- Edmund S. Phelps, 1968. "Money-Wage Dynamics and Labor-Market Equilibrium," Journal of Political Economy, University of Chicago Press, vol. 76, pages 678.
- Laurence Ball & N. Gregory Mankiw, 2002.
"The NAIRU in Theory and Practice,"
Harvard Institute of Economic Research Working Papers
1963, Harvard - Institute of Economic Research.
- Laurence Ball & N Gregory Mankiw, 2002. "The NAIRU in Theory and Practice," Economics Working Paper Archive 475, The Johns Hopkins University,Department of Economics.
- Laurence Ball & N. Gregory Mankiw, 2002. "The NAIRU in Theory and Practice," NBER Working Papers 8940, National Bureau of Economic Research, Inc.
- Edward J Green & Robert H Porter, 1997.
"Noncooperative Collusion Under Imperfect Price Information,"
Levine's Working Paper Archive
1147, David K. Levine.
- Green, Edward J & Porter, Robert H, 1984. "Noncooperative Collusion under Imperfect Price Information," Econometrica, Econometric Society, vol. 52(1), pages 87-100, January.
- Green, Edward J. & Porter, Robert H., 1982. "Noncooperative Collusion Under Imperfect Price Information," Working Papers 367, California Institute of Technology, Division of the Humanities and Social Sciences.
- Roberts, John M, 1995. "New Keynesian Economics and the Phillips Curve," Journal of Money, Credit and Banking, Blackwell Publishing, vol. 27(4), pages 975-84, November.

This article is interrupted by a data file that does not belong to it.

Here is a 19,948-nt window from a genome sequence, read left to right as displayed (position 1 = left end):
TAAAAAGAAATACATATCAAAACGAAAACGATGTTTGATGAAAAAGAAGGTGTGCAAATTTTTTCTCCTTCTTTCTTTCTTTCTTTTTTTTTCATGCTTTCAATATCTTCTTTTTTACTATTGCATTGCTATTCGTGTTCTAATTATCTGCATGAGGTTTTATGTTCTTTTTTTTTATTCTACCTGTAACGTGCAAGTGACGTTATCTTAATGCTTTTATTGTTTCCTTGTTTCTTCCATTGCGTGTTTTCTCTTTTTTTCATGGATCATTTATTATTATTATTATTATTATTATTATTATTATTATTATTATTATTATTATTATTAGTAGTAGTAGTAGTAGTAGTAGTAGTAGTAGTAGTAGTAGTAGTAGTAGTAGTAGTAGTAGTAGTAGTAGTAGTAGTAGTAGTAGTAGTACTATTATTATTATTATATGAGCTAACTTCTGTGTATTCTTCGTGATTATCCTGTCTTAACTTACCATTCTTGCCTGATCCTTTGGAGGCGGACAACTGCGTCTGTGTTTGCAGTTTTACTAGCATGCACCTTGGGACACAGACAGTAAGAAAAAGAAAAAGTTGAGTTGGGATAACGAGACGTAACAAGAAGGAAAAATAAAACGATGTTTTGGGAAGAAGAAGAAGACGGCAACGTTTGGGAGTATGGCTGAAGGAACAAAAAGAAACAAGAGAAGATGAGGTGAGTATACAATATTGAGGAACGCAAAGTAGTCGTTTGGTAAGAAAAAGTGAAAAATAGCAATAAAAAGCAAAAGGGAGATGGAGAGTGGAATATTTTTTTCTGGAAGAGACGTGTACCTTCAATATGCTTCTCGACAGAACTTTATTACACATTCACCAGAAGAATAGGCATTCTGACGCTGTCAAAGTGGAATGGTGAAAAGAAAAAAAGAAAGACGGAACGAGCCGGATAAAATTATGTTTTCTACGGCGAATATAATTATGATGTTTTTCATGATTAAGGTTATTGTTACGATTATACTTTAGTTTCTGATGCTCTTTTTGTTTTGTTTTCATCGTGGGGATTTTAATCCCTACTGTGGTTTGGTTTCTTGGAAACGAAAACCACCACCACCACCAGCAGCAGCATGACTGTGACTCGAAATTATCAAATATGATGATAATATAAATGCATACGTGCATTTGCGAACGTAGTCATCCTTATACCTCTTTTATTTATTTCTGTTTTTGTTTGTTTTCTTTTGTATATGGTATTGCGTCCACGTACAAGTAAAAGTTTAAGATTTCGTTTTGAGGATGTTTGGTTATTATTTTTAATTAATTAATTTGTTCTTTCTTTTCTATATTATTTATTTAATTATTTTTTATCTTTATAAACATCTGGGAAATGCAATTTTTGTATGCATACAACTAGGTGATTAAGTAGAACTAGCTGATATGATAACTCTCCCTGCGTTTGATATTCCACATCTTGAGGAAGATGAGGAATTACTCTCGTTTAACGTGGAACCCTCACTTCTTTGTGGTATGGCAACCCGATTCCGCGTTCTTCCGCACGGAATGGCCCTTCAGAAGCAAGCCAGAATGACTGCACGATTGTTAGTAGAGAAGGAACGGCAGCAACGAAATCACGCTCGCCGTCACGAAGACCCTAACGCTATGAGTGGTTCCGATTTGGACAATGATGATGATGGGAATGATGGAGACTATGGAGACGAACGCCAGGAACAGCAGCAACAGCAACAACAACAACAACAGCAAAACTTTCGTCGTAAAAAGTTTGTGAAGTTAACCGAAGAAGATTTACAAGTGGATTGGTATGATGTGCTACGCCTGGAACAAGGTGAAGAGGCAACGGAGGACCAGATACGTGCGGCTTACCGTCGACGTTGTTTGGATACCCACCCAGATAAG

- Bohi, Douglas R., 1991. "On the macroeconomic effects of energy price shocks," Resources and Energy, Elsevier, vol. 13(2), pages 145-162, June.
- Bruce E. Hansen, 2001. "The New Econometrics of Structural Change: Dating Breaks in U.S. Labour Productivity," Journal of Economic Perspectives, American Economic Association, vol. 15(4), pages 117-128, Fall.
- Bernanke, Ben S, 1983.
"Irreversibility, Uncertainty, and Cyclical Investment,"
The Quarterly Journal of Economics,
MIT Press, vol. 98(1), pages 85-106, February.
- Ben S. Bernanke, 1980. "Irreversibility, Uncertainty, and Cyclical Investment," NBER Working Papers 0502, National Bureau of Economic Research, Inc.
- Hamilton, James D, 1988. "A Neoclassical Model of Unemployment and the Business Cycle," Journal of Political Economy, University of Chicago Press, vol. 96(3), pages 593-617, June.
- Hamilton, James D., 2003.
"What is an oil shock?,"
Journal of Econometrics,
Elsevier, vol. 113(2), pages 363-398, April.
- Keane, Michael P & Prasad, Eswar S, 1996.
"The Employment and Wage Effects of Oil Price Changes: A Sectoral Analysis,"
The Review of Economics and Statistics,
MIT Press, vol. 78(3), pages 389-400, August.
- Michael P. Keane & Eswar Prasad, 1995. "The Employment and Wage Effects of Oil Price Changes: A Sectoral Analysis," IMF Working Papers 95/37, International Monetary Fund.
This item has more than 25 citations. To prevent cluttering this page, these citations are listed on a separate page. reading list or among the top items on IDEAS.Access and download statisticsgeneral information about how to correct material in RePEc.
For technical questions regarding this item, or to correct its authors, title, abstract, bibliographic or download information, contact: ().
If references are entirely missing, you can add them using this form.